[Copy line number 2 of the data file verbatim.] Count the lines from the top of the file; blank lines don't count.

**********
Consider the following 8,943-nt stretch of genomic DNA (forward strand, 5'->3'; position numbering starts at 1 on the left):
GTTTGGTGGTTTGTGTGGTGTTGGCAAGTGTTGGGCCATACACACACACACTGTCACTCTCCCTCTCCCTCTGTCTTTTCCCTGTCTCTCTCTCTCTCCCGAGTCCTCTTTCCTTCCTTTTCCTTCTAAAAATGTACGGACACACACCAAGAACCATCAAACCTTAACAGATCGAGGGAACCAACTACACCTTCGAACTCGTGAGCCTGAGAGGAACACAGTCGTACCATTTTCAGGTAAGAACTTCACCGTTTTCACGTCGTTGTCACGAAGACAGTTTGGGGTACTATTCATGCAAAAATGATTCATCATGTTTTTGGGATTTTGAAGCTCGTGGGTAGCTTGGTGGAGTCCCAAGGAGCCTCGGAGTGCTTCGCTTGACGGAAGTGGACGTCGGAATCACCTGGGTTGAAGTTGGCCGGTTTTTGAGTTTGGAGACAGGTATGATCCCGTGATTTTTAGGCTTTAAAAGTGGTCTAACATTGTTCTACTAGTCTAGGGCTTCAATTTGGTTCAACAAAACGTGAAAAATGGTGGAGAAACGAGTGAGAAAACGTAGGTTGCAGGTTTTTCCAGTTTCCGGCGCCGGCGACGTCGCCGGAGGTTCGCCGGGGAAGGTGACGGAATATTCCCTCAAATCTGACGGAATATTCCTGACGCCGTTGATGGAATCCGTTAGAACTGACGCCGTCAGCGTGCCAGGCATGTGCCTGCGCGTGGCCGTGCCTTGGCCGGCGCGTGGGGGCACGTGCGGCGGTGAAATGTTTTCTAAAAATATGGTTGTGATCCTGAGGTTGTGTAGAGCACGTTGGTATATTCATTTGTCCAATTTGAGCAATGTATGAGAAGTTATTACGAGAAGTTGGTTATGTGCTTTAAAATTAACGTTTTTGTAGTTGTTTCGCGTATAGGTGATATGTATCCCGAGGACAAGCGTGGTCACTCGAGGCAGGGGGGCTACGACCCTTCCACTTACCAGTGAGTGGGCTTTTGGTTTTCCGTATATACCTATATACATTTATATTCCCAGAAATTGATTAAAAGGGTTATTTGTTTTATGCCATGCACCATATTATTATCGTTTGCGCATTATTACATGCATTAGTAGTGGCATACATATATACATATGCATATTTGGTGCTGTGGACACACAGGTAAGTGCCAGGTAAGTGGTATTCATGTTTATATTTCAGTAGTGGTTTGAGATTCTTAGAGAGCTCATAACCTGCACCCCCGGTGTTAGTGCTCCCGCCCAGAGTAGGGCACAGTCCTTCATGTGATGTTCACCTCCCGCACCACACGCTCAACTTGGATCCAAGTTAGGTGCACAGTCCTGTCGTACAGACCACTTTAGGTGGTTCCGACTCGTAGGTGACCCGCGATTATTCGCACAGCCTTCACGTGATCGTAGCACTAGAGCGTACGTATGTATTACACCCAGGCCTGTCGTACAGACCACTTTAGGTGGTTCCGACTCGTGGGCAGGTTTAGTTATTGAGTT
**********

GTTTGGTGGTTTGTGTGGTGTTGGCAAGTGTTGGGCCATACACACACACACTGTCACTCTCCCTCTCCCTCTGTCTTTTCCCTGTCTCTCTCTCTCTCCCGAGTCCTCTTTCCTTCCTTTTCCTTCTAAAAATGTACGGACACACACCAAGAACCATCAAACCTTAACAGATCGAGGGAACCAACTACACCTTCGAACTCGTGAGCCTGAGAGGAACACAGTCGTACCATTTTCAGGTAAGAACTTCACCGTTTTCACGTCGTTGTCACGAAGACAGTTTGGGGTACTATTCATGCAAAAATGATTCATCATGTTTTTGGGATTTTGAAGCTCGTGGGTAGCTTGGTGGAGTCCCAAGGAGCCTCGGAGTGCTTCGCTTGACGGAAGTGGACGTCGGAATCACCTGGGTTGAAGTTGGCCGGTTTTTGAGTTTGGAGACAGGTATGATCCCGTGATTTTTAGGCTTTAAAAGTGGTCTAACATTGTTCTACTAGTCTAGGGCTTCAATTTGGTTCAACAAAACGTGAAAAATGGTGGAGAAACGAGTGAGAAAACGTAGGTTGCAGGTTTTTCCAGTTTCCGGCGCCGGCGACGTCGCCGGAGGTTCGCCGGGGAAGGTGACGGAATATTCCCTCAAATCTGACGGAATATTCCTGACGCCGTTGATGGAATCCGTTAGAACTGACGCCGTCAGCGTGCCAGGCATGTGCCTGCGCGTGGCCGTGCCTTGGCCGGCGCGTGGGGGCACGTGCGGCGGTGAAATGTTTTCTAAAAATATGGTTGTGATCCTGAGGTTGTGTAGAGCACGTTGGTATATTCATTTGTCCAATTTGAGCAATGTATGAGAAGTTATTACGAGAAGTTGGTTATGTGCTTTAAAATTAACGTTTTTGTAGTTGTTTCGCGTATAGGTGATATGTATCCCGAGGACAAGCGTGGTCACTCGAGGCAGGGGGGCTACGACCCTTCCACTTACCAGTGAGTGGGCTTTTGGTTTTCCGTATATACCTATATACATTTATATTCCCAGAAATTGATTAAAAGGGTTATTTGTTTTATGCCATGCACCATATTATTATCGTTTGCGCATTATTACATGCATTAGTAGTGGCATACATATATACATATGCATATTTGGTGCTGTGGACACACAGGTAAGTGCCAGGTAAGTGGTATTCATGTTTATATTTCAGTAGTGGTTTGAGATTCTTAGAGAGCTCATAACCTGCACCCCCGGTGTTAGTGCTCCCGCCCAGAGTAGGGCACAGTCCTTCATGTGATGTTCACCTCCCGCACCACACGCTCAACTTGGATCCAAGTTAGGTGCACAGTCCTGTCGTACAGACCACTTTAGGTGGTTCCGACTCGTAGGTGACCCGCGATTATTCGCACAGCCTTCACGTGATCGTAGCACTAGAGCGTACGTATGTATTACACCCAGGCCTGTCGTACAGACCACTTTAGGTGGTTCCGACTCGTGGGCAGGTTTAGTTATTGAGTT